There have been a lot of changes in this world since 1977, the year Heavy Metal debuted. Our little magazine helped bring many European writers and artists—French, Italian and Spanish, primarily—to American readers. Following a different but ultimately successful path, Japanese graphic storytelling in the form of manga (comics and graphic novels, basically) and anime (animation) gained fans in America, starting in the mid-1980s. Translated, serialized comics of Lone Wolf & Cub (published by First Comics, beginning in 1987) and Akira (published by Marvel’s Epic Comics, beginning in 1988) paved the way for an explosion of interest in manga. Anime, too, saw its popularity take off around the same time, when shows like Robotech, Voltron, and Dragon Ball began to find American audiences.
American releases, or re-releases, of Hayao Mizaki films like My Neighbor Totoro and Castle in the Sky solidified the trend. Anime was here to stay. We’d be interested to know whether today’s Heavy Metal fan cares much for manga or anime. If you feel like weighing in with a comment here or on Facebook, please do.
In one week, Anime Expo 2015 will get underway in Los Angeles. It’s by far the biggest gathering of anime fans in the U.S.; last year, 86,000 people attended—more than double the attendance of the next-biggest con. Creators, animators, voice artists, and KISS (yes, that KISS) will be at Anime Expo 2015. And like any con worth a damn, the place will be crawling with cosplayers.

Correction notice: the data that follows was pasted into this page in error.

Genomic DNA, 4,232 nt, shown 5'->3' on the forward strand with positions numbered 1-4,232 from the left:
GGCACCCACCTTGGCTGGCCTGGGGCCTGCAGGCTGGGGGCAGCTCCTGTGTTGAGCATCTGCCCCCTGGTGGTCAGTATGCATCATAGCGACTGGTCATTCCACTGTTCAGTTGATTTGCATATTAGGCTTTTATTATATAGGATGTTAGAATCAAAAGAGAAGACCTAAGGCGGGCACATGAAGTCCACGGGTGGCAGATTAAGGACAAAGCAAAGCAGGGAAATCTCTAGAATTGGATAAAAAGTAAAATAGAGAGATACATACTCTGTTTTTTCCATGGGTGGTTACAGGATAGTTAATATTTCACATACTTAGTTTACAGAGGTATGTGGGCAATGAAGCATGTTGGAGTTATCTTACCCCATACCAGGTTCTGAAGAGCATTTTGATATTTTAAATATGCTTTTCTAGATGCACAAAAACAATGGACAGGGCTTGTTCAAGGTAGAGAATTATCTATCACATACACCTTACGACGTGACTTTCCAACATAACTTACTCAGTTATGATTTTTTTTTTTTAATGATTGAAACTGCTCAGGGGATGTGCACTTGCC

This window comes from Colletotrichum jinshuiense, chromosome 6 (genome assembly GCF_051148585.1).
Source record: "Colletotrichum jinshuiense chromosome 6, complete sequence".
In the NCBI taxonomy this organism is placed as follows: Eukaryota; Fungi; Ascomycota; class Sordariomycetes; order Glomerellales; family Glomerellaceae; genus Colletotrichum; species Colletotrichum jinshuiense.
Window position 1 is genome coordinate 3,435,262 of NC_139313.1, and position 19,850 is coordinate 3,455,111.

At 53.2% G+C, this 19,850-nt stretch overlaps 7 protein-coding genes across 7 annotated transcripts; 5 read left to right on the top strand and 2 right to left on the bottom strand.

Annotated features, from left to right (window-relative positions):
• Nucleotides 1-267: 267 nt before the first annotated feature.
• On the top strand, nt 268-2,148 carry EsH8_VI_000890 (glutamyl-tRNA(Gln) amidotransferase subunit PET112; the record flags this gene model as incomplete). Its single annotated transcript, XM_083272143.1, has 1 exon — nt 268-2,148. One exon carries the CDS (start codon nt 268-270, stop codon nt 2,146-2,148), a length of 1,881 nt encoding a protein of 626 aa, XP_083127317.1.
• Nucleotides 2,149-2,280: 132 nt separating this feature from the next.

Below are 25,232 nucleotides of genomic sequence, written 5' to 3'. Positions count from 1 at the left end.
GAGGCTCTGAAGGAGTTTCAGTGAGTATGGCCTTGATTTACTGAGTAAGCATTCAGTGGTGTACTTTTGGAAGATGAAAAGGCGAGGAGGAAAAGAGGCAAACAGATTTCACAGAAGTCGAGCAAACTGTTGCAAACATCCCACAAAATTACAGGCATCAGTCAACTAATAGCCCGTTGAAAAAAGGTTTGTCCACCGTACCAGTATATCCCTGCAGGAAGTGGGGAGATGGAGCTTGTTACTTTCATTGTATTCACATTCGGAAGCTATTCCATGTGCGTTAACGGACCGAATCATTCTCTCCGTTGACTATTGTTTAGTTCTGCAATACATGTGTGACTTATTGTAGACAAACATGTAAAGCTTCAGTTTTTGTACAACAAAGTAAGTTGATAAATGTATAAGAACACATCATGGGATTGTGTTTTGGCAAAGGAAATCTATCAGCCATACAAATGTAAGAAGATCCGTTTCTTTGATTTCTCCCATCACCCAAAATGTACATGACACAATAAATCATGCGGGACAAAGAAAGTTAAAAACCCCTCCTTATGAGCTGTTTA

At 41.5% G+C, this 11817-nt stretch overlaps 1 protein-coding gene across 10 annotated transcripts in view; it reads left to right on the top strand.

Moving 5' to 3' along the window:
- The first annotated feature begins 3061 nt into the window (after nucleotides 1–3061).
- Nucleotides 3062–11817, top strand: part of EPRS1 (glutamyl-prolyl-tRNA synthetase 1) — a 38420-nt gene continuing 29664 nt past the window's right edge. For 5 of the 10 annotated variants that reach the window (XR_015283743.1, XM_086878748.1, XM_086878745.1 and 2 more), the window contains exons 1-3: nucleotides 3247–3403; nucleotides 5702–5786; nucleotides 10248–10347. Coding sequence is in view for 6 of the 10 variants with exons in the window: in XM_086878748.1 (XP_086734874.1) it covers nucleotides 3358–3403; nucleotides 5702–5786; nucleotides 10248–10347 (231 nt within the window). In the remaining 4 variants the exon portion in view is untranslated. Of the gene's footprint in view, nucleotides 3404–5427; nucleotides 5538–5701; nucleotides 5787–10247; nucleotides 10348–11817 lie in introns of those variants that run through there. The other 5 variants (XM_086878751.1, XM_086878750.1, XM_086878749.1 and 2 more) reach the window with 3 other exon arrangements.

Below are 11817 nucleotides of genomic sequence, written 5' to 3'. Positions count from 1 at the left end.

It’s likely that Yoko Littner will be there. Perhaps a handful of Yoko Littners, maybe dozens of Yoko Littners. According to a 2014 poll at Anime-Source.com, Yoko (from Tengen Toppa Gurren Lagann, everybody knows that) is the second-sexiest anime character of all time. It’s easy to see why: the hot pants, thigh-highs, flame-decorated bikini, candy-apple red hair and six-foot-long sniper rifle—she’s got something for every fanboy.
This is one of the better Yokos you’ll see, by an Australian cosplayer named Katyuska Moonfox. To see more of her work, check out her DeviantArt page and join the nearly 750,000 fans who follow her on Facebook. (Her store at katyuskamoonfox.storenvy.com is currently being revamped—maybe bookmark it and check back later.)